As universities gear up for the new academic year, it’s a timely moment to focus on mental well-being, and the serious difficulties that some young people face in their first weeks and months living away from home.
Starting university is an exciting time for most young people, and the beginning of a major transition – new friends, new opportunities, new life experiences. But many, perhaps the majority, also find it challenging. According to the National Institute for Health and Care Excellence (NICE), factors that contribute to students having poor mental health include moving away from home, academic and financial pressures, and the absence of familiar social and emotional support networks.
For a few, that challenge can be overwhelming, and without timely support, there is a risk that they won’t cope.
One of the leading advocates, and experts, on this important issue is Richard Yates, head of security at Sheffield University, and the mental health lead for AUCSO (the Association of University Chief Security Officers). Speaking to Richard this month, we asked him why the mental health challenge matters so much, and what universities can do, practically, to put effective support in place.
First, he says, it’s important to understand the context, and where mental health pressures come from.
Young people arrive at university desperate to fit in, and anxious to succeed. They are looking to establish new friendship groups; to manage the practicalities of living on their own, probably for the first time; and they want to do really well on their courses. If any of one of those things starts to go wrong, problems can spiral.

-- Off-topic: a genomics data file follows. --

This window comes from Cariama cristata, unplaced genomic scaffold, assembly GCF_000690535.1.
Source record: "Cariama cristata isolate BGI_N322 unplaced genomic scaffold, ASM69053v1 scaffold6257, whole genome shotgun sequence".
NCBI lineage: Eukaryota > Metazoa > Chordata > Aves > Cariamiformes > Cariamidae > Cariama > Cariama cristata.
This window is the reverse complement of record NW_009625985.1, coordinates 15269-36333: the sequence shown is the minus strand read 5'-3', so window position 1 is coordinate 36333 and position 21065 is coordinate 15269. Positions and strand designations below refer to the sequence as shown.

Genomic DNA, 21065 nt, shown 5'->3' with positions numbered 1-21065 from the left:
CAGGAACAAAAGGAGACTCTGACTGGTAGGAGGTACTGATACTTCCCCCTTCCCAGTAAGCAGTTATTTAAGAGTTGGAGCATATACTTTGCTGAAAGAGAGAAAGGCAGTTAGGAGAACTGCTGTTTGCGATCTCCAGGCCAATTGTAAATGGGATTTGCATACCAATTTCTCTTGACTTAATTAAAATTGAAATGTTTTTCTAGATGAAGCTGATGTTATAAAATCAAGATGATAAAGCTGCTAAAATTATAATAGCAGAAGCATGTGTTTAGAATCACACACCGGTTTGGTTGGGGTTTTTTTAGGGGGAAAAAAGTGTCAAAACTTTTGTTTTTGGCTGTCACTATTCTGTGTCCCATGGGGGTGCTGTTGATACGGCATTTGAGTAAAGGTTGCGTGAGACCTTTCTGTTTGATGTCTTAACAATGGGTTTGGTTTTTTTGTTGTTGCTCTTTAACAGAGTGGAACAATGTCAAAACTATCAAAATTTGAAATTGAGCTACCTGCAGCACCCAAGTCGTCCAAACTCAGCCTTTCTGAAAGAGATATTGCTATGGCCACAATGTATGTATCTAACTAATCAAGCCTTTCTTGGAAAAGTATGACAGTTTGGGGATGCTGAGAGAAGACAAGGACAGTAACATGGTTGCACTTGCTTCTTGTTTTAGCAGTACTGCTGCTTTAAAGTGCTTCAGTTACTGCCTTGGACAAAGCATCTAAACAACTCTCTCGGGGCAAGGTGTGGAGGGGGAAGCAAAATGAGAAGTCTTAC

Isolation, and the weight of expectations, can make even minor problems seem much worse.
Today’s students face financial pressures, as previous generations did not, with rising costs and student debt. They are worried about their own futures and, increasingly, about the future of the planet. Add to that, the ever-present pressures of social media, and the pressures of living up to the expectations of their families – NICE highlights the mental health risks to students who are focused on the possibility of failure and who are experiencing imposter syndrome or perfectionism.
International students have to deal with added difficulties. They face the dislocation of being suddenly immersed in a foreign culture and environment, perhaps with language challenges, and perhaps cut off from family contact by time-zone differences. For them, home can suddenly seem a very long way off.
Data, analysed by Richard Yates and others, highlights particular risk times: in October/November, when students have been away from home for a while, when troubles can set in, and when the initial excitement of leaving home has worn off; and in the January-March build-up to exams, when study pressures can become intense. Students may be tempted to overwork, and to use stimulants to try to keep awake and improve performance. But lack of sleep can have a disastrous effect on mental stability and sound decision-making.
So what strategies can universities adopt, to help students overcome these pressures?